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Maybe director Chip Decker believed she could be more than what she was on Broadway and on tour, for liberating Hatt – just by freeing her from the nerdy sketchpad she perpetually carried – is likely the foundation for all the Hatt achieves. Even when focus is elsewhere, on Bruce or one of the other Alisons, Hatt’s reactions matter, and her delivery of the climactic “Telephone Lines” is star quality. Yet there’s less of a feeling that this Alison has it all worked out after coming to terms with her sexuality and the fact that, as a graphic novelist, she isn’t going to join Faulkner and Hemingway in her English teacher dad’s pantheon. Hatt strikes me as a less confident Alison, still searching.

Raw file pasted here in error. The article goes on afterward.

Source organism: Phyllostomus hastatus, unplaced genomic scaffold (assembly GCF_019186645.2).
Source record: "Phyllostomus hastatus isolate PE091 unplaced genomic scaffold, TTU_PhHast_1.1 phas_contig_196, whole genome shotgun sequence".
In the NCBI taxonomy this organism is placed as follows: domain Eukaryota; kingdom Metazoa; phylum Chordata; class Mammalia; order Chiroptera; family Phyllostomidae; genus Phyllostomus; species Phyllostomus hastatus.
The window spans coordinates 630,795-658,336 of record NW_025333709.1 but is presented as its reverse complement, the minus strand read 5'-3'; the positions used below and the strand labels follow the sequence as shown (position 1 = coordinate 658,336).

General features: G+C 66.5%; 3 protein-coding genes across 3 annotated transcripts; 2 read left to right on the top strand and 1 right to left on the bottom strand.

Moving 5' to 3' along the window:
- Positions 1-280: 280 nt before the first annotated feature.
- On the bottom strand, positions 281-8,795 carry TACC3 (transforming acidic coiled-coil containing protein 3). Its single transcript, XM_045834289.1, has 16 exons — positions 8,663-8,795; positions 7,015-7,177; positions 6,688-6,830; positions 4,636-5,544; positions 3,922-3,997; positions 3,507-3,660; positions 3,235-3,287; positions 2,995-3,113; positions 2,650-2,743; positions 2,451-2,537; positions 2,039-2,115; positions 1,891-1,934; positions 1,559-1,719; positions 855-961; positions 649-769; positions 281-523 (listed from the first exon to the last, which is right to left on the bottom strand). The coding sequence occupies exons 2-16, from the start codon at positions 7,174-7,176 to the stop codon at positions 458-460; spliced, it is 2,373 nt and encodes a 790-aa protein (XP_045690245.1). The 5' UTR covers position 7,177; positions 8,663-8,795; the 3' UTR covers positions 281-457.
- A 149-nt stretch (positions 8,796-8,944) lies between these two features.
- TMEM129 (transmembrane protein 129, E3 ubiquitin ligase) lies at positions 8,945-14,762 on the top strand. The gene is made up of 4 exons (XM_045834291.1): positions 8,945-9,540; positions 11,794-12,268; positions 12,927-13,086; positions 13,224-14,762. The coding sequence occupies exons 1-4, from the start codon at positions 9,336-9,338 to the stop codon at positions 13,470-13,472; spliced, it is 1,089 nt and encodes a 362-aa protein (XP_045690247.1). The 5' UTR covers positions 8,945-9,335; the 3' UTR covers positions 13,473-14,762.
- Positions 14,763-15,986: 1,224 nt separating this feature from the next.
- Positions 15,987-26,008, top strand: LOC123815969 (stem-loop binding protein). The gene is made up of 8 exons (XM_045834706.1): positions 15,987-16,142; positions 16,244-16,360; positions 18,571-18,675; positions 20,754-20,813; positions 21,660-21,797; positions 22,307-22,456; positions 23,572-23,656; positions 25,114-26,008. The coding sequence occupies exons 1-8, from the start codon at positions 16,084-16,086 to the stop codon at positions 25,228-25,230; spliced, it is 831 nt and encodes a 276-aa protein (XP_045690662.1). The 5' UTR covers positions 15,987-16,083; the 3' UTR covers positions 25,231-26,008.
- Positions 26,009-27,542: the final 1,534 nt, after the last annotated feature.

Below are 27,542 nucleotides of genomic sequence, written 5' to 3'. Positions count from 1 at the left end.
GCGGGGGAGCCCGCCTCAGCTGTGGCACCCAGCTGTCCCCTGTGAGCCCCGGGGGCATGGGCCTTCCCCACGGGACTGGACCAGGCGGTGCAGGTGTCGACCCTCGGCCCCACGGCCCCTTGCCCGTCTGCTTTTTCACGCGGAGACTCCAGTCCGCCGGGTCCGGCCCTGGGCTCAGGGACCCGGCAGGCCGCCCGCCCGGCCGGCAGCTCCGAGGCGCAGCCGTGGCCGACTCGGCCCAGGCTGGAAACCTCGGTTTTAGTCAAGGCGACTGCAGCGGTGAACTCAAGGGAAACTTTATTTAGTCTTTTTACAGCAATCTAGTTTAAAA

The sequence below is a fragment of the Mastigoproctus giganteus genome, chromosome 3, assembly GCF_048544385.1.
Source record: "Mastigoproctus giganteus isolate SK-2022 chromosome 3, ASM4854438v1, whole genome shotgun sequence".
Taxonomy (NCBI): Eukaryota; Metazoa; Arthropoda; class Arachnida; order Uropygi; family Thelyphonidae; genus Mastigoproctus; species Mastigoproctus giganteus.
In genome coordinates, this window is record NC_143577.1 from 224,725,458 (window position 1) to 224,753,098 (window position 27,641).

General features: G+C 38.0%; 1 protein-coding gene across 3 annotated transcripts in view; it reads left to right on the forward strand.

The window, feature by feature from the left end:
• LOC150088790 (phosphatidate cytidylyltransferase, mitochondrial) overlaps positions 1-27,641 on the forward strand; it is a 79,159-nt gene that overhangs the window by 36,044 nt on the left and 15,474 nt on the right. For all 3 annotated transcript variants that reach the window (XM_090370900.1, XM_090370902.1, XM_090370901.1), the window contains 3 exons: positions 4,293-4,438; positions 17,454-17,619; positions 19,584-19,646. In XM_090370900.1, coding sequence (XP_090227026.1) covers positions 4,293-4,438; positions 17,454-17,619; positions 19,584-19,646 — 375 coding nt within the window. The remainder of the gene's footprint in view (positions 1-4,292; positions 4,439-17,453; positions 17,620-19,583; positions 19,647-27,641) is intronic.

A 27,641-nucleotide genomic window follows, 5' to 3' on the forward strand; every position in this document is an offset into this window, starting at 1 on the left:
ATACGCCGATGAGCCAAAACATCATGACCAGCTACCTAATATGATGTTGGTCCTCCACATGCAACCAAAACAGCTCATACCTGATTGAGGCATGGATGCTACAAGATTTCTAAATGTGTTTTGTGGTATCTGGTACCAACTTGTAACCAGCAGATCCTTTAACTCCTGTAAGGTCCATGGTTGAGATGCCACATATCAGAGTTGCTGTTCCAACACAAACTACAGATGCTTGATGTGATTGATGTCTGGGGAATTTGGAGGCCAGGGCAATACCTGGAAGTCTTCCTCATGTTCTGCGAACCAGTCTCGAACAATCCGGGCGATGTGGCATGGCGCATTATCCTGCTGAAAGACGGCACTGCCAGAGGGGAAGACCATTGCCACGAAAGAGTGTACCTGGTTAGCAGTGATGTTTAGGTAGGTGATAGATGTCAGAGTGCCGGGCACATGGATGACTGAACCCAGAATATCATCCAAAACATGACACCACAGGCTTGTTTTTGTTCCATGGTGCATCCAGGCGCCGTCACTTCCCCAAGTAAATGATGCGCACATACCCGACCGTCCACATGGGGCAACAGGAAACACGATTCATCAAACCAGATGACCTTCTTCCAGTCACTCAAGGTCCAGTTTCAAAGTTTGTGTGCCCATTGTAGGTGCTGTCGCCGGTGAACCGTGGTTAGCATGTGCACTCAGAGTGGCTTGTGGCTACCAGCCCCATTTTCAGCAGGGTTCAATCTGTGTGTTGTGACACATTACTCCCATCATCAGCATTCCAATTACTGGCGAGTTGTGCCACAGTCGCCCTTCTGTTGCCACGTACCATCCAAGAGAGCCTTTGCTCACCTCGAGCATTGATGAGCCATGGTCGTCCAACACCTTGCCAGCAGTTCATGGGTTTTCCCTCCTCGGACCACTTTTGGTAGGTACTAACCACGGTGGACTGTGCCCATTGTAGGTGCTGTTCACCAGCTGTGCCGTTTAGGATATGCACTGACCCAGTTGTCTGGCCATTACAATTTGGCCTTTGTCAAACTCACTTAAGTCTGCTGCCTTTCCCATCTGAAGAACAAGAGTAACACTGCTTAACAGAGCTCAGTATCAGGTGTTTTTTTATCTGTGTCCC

Hatt’s take on Alison allows Rob Addison as Bruce to be a little less formidable – more lifesize – than Michael Cerveris was on Broadway. A little more nuance helps because the ground has shifted somewhat since 2015, when Fun Home premiered, under the issues that Alison’s dad straddles. Though nothing excuses Bruce’s sexual predatoriness, fears of exposure and disgrace as a homosexual may be prime reasons why Dad is so rigid, regardful of others’ impressions, and so virulently bossy. You can believe it when Addison lets down his guard and plays with Young Alison at the start of Fun Home, and you can eventually see why this might be so atypical of Dad that our narrator would cherish the memory.